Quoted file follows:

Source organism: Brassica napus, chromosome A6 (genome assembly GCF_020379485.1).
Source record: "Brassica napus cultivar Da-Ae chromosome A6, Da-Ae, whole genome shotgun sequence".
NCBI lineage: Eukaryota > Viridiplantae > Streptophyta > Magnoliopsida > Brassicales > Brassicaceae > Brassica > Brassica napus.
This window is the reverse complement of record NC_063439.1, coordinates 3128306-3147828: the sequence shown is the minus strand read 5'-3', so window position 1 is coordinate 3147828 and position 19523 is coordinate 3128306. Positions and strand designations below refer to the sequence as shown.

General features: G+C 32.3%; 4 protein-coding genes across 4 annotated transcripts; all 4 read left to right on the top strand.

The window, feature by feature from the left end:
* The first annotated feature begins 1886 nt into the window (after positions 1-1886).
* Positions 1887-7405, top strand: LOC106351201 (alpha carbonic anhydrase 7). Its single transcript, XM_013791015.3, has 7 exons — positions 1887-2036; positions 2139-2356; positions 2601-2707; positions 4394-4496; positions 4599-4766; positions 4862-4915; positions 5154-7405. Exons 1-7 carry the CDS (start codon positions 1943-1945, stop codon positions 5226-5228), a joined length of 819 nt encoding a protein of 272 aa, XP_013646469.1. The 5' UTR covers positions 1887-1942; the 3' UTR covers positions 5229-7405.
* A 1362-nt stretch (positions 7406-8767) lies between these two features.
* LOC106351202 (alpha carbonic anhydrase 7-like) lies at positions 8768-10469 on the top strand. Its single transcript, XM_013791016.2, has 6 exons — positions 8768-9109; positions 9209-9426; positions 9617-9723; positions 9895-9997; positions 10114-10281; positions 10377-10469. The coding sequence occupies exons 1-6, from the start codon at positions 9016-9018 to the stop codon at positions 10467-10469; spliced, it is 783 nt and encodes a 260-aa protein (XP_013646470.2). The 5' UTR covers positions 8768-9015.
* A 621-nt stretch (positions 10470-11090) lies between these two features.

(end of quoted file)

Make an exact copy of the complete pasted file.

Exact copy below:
Source organism: Brassica napus, chromosome A6 (genome assembly GCF_020379485.1).
Source record: "Brassica napus cultivar Da-Ae chromosome A6, Da-Ae, whole genome shotgun sequence".
NCBI lineage: Eukaryota > Viridiplantae > Streptophyta > Magnoliopsida > Brassicales > Brassicaceae > Brassica > Brassica napus.
This window is the reverse complement of record NC_063439.1, coordinates 3128306-3147828: the sequence shown is the minus strand read 5'-3', so window position 1 is coordinate 3147828 and position 19523 is coordinate 3128306. Positions and strand designations below refer to the sequence as shown.

General features: G+C 32.3%; 4 protein-coding genes across 4 annotated transcripts; all 4 read left to right on the top strand.

The window, feature by feature from the left end:
* The first annotated feature begins 1886 nt into the window (after positions 1-1886).
* Positions 1887-7405, top strand: LOC106351201 (alpha carbonic anhydrase 7). Its single transcript, XM_013791015.3, has 7 exons — positions 1887-2036; positions 2139-2356; positions 2601-2707; positions 4394-4496; positions 4599-4766; positions 4862-4915; positions 5154-7405. Exons 1-7 carry the CDS (start codon positions 1943-1945, stop codon positions 5226-5228), a joined length of 819 nt encoding a protein of 272 aa, XP_013646469.1. The 5' UTR covers positions 1887-1942; the 3' UTR covers positions 5229-7405.
* A 1362-nt stretch (positions 7406-8767) lies between these two features.
* LOC106351202 (alpha carbonic anhydrase 7-like) lies at positions 8768-10469 on the top strand. Its single transcript, XM_013791016.2, has 6 exons — positions 8768-9109; positions 9209-9426; positions 9617-9723; positions 9895-9997; positions 10114-10281; positions 10377-10469. The coding sequence occupies exons 1-6, from the start codon at positions 9016-9018 to the stop codon at positions 10467-10469; spliced, it is 783 nt and encodes a 260-aa protein (XP_013646470.2). The 5' UTR covers positions 8768-9015.
* A 621-nt stretch (positions 10470-11090) lies between these two features.